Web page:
MONROVIA, Liberia – Liberian officials are pleading with nurses and physician assistants to show up to work today amid a dispute over hazard pay that has prompted calls for a strike in the middle of the Ebola epidemic.
A strike could deliver a serious blow to the fight against Ebola in Liberia, where the World Health Organization has recorded more than 2,300 confirmed, suspected and probable deaths from the deadly disease – more than any other country.
President Ellen Johnson Sirleaf personally toured Ebola treatment units around Monrovia on Saturday asking health workers to remain in their posts, assistant health minister Tolbert Nyenswah said Sunday.
“Everybody is appealing because it has adverse and very negative consequences on people suffering from Ebola and progress that has been made with the fight,” Nyenswah said.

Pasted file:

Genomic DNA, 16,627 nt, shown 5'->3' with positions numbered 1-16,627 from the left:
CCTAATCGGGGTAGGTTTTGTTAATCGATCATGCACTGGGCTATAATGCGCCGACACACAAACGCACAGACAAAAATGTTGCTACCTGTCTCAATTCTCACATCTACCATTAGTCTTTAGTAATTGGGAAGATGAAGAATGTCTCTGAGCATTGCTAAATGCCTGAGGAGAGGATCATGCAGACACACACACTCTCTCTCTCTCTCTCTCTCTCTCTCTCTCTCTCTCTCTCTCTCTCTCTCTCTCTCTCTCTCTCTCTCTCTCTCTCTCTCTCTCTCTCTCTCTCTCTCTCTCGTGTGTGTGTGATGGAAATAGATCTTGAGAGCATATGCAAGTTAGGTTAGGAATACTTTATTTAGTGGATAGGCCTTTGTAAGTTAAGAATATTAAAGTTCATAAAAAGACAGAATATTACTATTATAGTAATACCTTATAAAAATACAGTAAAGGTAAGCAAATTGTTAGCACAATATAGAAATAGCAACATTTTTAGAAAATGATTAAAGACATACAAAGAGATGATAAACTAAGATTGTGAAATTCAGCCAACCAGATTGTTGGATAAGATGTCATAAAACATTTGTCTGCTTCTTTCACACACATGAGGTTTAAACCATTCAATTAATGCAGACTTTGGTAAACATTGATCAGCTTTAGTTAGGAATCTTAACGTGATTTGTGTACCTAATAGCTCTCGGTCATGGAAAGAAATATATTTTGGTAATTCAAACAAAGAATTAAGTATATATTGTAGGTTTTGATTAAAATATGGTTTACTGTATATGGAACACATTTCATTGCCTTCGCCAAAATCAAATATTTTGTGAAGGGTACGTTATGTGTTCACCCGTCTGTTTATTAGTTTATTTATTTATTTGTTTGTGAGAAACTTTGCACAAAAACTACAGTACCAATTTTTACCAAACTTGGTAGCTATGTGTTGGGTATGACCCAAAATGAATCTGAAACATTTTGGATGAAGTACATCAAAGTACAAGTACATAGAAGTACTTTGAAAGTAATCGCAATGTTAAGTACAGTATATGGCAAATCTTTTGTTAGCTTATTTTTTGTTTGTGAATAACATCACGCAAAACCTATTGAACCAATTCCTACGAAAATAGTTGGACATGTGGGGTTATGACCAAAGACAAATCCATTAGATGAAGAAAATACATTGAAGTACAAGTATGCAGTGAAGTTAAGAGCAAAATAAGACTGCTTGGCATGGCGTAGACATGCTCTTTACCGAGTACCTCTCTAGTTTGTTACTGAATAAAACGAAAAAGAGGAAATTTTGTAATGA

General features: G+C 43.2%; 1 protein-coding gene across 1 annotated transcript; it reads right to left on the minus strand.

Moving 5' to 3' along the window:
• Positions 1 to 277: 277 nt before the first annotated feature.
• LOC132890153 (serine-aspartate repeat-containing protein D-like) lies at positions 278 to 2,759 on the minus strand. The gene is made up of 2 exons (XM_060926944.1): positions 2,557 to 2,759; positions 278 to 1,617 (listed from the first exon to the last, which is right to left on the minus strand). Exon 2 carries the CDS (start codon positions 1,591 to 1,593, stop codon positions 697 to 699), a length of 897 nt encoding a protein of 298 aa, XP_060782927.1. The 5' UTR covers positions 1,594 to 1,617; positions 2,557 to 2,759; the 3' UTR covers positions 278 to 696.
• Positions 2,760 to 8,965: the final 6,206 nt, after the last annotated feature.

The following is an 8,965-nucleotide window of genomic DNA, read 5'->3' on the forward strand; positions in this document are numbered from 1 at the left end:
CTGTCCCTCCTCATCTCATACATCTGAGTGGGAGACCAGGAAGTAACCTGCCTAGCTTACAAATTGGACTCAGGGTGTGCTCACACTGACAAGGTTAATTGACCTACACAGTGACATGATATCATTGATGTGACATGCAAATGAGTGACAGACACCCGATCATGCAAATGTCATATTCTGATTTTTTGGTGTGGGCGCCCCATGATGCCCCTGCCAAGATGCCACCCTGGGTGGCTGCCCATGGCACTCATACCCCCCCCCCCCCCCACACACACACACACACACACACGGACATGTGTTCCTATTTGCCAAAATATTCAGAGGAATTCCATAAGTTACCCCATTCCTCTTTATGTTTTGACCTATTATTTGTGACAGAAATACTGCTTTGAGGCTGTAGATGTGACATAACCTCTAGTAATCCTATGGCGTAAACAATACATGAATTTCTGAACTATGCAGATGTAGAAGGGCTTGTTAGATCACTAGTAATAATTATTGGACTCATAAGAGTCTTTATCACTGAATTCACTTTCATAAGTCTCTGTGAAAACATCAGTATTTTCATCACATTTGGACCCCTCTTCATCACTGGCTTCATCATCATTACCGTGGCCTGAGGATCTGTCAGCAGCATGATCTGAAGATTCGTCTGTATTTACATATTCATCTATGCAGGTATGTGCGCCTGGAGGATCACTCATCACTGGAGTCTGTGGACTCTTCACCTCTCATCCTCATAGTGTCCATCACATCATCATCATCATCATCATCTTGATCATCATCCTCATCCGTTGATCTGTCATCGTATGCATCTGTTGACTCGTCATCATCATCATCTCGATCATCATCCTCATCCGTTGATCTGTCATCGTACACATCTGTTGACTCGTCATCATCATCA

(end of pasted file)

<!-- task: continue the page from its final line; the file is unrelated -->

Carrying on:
Members of the National Health Workers Association are demanding $700 in monthly hazard pay on top of monthly salaries that are generally around $200 or $300. Monthly hazard pay is currently less than $500.
The association boasts more than 10,000 members, though the health ministry says only about 1,000 of those are employed at sites receiving Ebola patients.
George Williams, the association’s secretary-general, said he was waiting for the government to address their specific demands.
“Up to this point nobody has come to us to resolve them, so the strike action stands for Monday,” he said. “Our doors are still open to negotiation and we are waiting.”
He accused the government of rushing to license nursing students to replace striking professionals.
“They are planning to hire people to take our places. Because of that they don’t want to engage us,” he said.
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